Thursday, September 17, 2015

Is salvation only for the elect?

This is one of those questions that comes up often in theological circles: is salvation for all persons, or only for an elect subset of all persons? Augustinians and Calvinists and other Reformed types typically affirm the latter position, whereas Arminians and the Orthodox and others typically affirm the former.

I want to consider this question informed by one particularly important passage in the Old Testament. I am referring specifically to one of the servant songs in Second Isaiah:

[God] says,
"It is too light a thing that you should be my servant
  to raise up the tribes of Jacob
  and to restore the survivors of Israel;
I will give you as a light to the nations,
  that my salvation may reach to the end of the earth" (Isa 49.6).

Here we see that the servant of God was chosen in order to bring Jacob back to [God], and that Israel might be gathered to him (v. 5). The servant's work, in other words, is the restoration of the chosen people of God to their creator and redeemer. Yet God tells him that this work, the restoration only of God's chosen people, is yet too light a thing. On the contrary, his work is much larger than this: now he must be a light to the nations, because God's salvation has to reach the very ends of the earth.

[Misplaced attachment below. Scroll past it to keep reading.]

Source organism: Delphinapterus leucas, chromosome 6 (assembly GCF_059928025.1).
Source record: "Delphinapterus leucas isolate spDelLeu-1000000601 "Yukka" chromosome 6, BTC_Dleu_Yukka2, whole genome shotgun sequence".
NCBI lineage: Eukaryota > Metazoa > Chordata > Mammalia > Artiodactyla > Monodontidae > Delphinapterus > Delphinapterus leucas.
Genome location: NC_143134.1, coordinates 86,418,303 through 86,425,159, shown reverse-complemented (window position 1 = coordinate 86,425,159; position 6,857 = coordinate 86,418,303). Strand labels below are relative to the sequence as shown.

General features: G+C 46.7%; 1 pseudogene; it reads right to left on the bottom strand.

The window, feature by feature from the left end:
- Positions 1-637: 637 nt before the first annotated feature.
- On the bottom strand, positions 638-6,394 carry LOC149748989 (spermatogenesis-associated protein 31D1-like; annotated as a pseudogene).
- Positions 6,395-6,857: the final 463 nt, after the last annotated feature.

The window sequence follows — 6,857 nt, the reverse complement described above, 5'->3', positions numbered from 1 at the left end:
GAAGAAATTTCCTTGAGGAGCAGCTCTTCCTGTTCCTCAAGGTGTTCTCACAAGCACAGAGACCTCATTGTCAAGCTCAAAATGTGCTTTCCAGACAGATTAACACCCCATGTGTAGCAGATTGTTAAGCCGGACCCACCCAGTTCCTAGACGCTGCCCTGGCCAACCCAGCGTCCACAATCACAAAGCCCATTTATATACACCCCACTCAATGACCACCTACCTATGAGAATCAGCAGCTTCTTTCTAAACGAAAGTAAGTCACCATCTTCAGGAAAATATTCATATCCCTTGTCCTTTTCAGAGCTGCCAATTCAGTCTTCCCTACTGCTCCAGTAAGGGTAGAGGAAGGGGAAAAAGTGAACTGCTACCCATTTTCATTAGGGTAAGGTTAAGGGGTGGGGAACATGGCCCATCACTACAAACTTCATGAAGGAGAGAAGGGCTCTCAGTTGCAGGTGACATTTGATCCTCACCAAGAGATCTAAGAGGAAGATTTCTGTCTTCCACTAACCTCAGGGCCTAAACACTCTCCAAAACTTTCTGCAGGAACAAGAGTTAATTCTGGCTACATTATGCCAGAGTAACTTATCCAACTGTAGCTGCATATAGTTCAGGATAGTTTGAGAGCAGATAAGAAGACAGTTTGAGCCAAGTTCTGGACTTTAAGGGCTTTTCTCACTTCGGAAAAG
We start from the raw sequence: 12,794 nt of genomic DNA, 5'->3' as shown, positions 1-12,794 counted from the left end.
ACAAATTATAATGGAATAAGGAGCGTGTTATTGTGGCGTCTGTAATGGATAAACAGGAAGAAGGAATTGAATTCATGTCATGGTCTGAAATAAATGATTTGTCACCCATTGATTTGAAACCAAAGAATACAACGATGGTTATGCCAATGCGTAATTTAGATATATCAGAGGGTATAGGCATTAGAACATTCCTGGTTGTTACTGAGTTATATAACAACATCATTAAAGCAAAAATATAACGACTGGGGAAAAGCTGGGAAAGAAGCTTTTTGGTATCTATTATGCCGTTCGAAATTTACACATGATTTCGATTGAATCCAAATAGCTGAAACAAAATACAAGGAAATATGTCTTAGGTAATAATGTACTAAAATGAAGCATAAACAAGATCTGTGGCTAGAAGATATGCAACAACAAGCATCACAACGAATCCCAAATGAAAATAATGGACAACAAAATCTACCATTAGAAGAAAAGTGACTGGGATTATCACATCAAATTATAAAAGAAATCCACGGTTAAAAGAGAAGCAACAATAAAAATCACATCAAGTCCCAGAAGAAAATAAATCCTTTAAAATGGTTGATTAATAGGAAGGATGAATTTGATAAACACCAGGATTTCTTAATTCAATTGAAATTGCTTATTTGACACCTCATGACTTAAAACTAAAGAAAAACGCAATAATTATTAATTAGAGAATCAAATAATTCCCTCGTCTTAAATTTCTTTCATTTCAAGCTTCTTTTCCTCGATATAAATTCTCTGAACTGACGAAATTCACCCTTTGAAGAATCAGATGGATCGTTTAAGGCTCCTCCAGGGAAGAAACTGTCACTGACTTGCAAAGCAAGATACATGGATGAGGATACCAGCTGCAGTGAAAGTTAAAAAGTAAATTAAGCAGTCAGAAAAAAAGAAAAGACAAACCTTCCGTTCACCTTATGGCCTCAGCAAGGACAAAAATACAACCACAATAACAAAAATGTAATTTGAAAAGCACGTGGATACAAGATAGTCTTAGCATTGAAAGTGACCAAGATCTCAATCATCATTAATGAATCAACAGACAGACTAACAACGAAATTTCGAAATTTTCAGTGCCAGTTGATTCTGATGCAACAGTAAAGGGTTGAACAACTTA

What is important about this? God's salvation is now no longer explicitly being limited to the people of God, or in other words, God's chosen elect. Now, those persons who are considered non-elect are objects of God's salvific will. Those persons who were normally outside of God's purview and excluded from the community of the elect are now being sent a light, so that they too might know the salvation of God.

Of course, we know that Christ is the true Servant of God. And his salvific work was for the whole world, not merely for the chosen people of Israel (cf. 1 John 2.2). Yet might not there still be a group of the chosen elect, for whom alone he is concerned? This is certainly logically possible and perhaps compatible with the strict letter of what is written. But it seems to me that the message and general tenor of this passage doesn't allow that. For within the Isaian context, Israel is the chosen and the nations are not. God's message to the servant is that his salvation now is aimed at the whole world, and not merely the company of the chosen. In the same way, I think, we should understand Christ's salvific work as aimed at the salvation of all persons, not merely a group of the elect but for all people.

Now this doesn't, by itself, entail that all people will be saved. But it is important to affirm that God wants everyone to be saved and to come to the knowledge of the truth (1 Tim 2.4). God's intention and desire is that everyone be saved, not only some who are chosen to this end. In a way, we can say that God chooses everyone to be saved.

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